Lately, I’ve been feeling intensely alone. Not lonely. I very seldom feel lonely.
Here’s how I distinguish between the two:
Loneliness is that desire to be with other people when you are by yourself. That feeling you get when you really want others (or one particular other) near you.
Alone is something deeper. You can be surrounded by people, even people who love you (and who you love and want to be with) and still feel alone.
It is this ache deep in the heart that questions ‘Do I belong?’.
It is this fear (that verges on undeniable knowing) that you really are all alone in the world.
And in creeps alone-ness.
The other night I was all snuggled up with my boyfriend when this feeling of alone-ness crept in. I knew he loved me. I could feel his love for me.
And yet, that lonely ache wouldn’t ease. I snuggled closer. I engaged him verbally – anything to convince myself that I wasn’t alone; that I was loved and safe. It didn’t work. The ache remained.
Everything externally was in place. I was safe, warm and loved. There was nothing external to warrant this sense of alone-ness. And yet, there it was.
It’s pretty normal, I think, to try to ease this ache.
Well, for myself, I might ask for more attention and reassurances than usual from my boyfriend.
If feeling really insecure (and simultaneously out of touch with the underlying sensation of alone-ness), I might even demand to know that I am loved and wanted – which doesn’t work by the way.
There’s nothing like desperately demanding love or attention to totally make another person want nothing to do with you!
There are other ways as well.
Perhaps through being around people even more.
Or through alcohol or eating more than usual or shopping or allowing the busy-ness of the holidays to just keep you go, go, going.
(Being super busy is a great way to distract oneself from uncomfortable feelings.)
I don’t have a quick fix for this sense of alone-ness.
It’s something that I think is, at times anyway, part of all of us – this uneasy sense that on some level we don’t belong.
Or, that we will always be alone in the world, whether or not we are partnered. Whether or not we are surrounded by a loving, connected family.
With the holidays essentially here (!), I think there’s a good chance that this alone-ness may be even more accentuated for many of us. It seems that many (myself included) experience intensified feelings of isolation and alone-ness at this time of year.
There are some things we can try to make it easier.
I find just naming what is going on to be very helpful. Here I am, surrounded by people and yet, I feel so very alone.
Also, spending intentional quiet time alone – exaggerating and allowing the alone-ness vs trying to buffer it by being around people constantly.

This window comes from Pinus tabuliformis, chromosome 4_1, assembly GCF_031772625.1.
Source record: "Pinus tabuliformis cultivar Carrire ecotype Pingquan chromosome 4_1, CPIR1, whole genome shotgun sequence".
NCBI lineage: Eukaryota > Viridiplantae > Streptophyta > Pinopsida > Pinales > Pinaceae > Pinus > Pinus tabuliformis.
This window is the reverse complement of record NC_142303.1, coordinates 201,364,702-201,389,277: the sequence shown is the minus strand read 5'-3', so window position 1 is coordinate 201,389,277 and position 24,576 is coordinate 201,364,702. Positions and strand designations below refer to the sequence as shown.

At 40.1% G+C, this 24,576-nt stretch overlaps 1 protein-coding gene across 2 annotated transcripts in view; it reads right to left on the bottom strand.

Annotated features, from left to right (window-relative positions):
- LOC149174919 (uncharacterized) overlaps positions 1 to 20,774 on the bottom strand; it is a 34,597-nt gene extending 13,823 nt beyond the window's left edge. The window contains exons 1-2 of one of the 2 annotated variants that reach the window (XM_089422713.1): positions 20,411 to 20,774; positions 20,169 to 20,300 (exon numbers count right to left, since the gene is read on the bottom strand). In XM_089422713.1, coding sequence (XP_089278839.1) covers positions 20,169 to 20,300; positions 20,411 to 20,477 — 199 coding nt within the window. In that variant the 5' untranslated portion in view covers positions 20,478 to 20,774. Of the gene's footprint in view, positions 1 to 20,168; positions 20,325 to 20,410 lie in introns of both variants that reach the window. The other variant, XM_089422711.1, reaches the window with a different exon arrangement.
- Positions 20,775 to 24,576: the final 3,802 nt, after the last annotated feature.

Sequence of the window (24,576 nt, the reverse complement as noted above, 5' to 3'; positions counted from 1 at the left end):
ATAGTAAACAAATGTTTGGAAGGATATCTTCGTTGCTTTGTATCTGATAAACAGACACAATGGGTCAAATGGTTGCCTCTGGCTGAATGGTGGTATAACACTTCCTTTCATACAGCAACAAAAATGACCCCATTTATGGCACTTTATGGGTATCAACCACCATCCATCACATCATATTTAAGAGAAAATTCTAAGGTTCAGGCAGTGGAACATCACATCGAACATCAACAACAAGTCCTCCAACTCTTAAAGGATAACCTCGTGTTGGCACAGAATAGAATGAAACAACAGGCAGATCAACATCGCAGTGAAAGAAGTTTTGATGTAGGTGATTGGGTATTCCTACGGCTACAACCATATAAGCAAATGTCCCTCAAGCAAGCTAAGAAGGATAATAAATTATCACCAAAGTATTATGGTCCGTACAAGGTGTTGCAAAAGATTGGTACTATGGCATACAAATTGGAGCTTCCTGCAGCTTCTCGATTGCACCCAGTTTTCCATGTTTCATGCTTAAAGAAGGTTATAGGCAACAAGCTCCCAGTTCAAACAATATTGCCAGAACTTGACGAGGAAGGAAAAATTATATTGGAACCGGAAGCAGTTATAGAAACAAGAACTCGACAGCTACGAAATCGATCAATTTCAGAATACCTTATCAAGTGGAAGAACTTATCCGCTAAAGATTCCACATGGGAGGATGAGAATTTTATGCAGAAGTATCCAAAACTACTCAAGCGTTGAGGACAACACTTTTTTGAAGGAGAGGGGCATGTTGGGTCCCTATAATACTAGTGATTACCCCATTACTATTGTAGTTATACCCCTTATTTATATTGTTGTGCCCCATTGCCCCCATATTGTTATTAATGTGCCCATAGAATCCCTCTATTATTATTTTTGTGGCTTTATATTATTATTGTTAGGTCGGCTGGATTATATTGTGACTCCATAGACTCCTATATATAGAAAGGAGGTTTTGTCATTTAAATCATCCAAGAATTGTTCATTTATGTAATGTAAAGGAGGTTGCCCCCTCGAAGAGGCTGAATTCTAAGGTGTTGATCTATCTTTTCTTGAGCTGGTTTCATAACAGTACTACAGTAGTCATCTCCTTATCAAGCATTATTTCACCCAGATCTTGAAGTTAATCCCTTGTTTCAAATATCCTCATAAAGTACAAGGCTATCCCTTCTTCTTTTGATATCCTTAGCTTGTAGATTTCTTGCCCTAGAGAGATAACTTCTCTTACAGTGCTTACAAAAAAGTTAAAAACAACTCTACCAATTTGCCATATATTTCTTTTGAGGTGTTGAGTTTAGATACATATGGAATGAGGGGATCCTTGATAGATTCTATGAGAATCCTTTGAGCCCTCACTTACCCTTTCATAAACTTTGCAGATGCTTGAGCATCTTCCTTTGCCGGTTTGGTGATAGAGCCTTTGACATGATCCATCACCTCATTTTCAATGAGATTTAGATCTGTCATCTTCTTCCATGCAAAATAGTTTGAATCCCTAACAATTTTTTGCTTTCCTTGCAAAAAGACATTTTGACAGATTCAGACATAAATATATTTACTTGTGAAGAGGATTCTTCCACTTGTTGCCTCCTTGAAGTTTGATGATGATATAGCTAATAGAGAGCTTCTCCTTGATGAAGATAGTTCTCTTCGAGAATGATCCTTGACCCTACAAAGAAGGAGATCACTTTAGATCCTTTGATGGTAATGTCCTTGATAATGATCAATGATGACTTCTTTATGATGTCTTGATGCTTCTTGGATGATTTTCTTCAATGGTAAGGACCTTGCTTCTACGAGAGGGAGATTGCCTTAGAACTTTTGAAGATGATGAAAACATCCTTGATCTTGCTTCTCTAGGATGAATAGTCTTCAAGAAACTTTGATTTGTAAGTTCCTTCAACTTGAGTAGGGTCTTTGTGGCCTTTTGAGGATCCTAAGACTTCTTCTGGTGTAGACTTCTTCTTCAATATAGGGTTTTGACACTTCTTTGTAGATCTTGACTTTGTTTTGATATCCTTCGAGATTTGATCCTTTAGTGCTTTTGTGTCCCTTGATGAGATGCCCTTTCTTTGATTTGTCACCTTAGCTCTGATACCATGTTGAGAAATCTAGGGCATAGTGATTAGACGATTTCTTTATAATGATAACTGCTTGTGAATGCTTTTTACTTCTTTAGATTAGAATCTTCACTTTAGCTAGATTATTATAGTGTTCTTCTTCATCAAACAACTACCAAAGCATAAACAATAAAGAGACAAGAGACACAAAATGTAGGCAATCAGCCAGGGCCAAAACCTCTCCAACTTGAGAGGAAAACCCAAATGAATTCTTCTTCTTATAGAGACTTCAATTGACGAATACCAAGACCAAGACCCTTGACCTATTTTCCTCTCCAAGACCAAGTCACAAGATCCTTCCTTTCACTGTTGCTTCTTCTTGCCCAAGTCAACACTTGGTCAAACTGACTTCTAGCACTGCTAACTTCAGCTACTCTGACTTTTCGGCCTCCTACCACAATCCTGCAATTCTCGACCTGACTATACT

Going into Owl Eyes (wide-angle vision) and tuning into the physical sensations (the ache itself) of alone-ness. Allowing the ache to just be there and using Owl Eyes to help find some space around it.
Or, perhaps writing a letter to the part of you that feels so alone – using sweet words to remind that part of you that the rest of you is there wanting to listen and offering love and support.
For myself, when this sense of aloneness is particularly strong…
… and after I’ve realized that this sense of alone-ness is what is fueling an intense insecurity and a desire to control things and to know (through some external means) that I am safe and loved…
Then… I practice feeling that ache, allowing it to be there, and I whisper my fears and insecurities (in private, most often, or to a tree or something else that won’t judge me).
I say out loud how alone I feel and I ask for help:
- For help just being in the mystery that is life.
- For help trusting that it is possible for love and safety to exist for me – both within and without.
- For help in meeting the ache with compassion and kindness.
- And, for help forgiving myself… for the times when I am unable and instead demand safety and love from others a in a vain attempt to ease this ache, this alone-ness.
For you, today:
I’m offering my story in the hopes that if you experience anything similar, especially now at the holidays, you will know you are not alone.
It’s not just you feeling this ache and this sense of not belonging.
I guess what I’m saying is this:
Perhaps we all feel alone – together.
I’m so grateful this Thanksgiving week (here in the States) to be here. With you.
As always, your thoughts, comments and stories are welcome.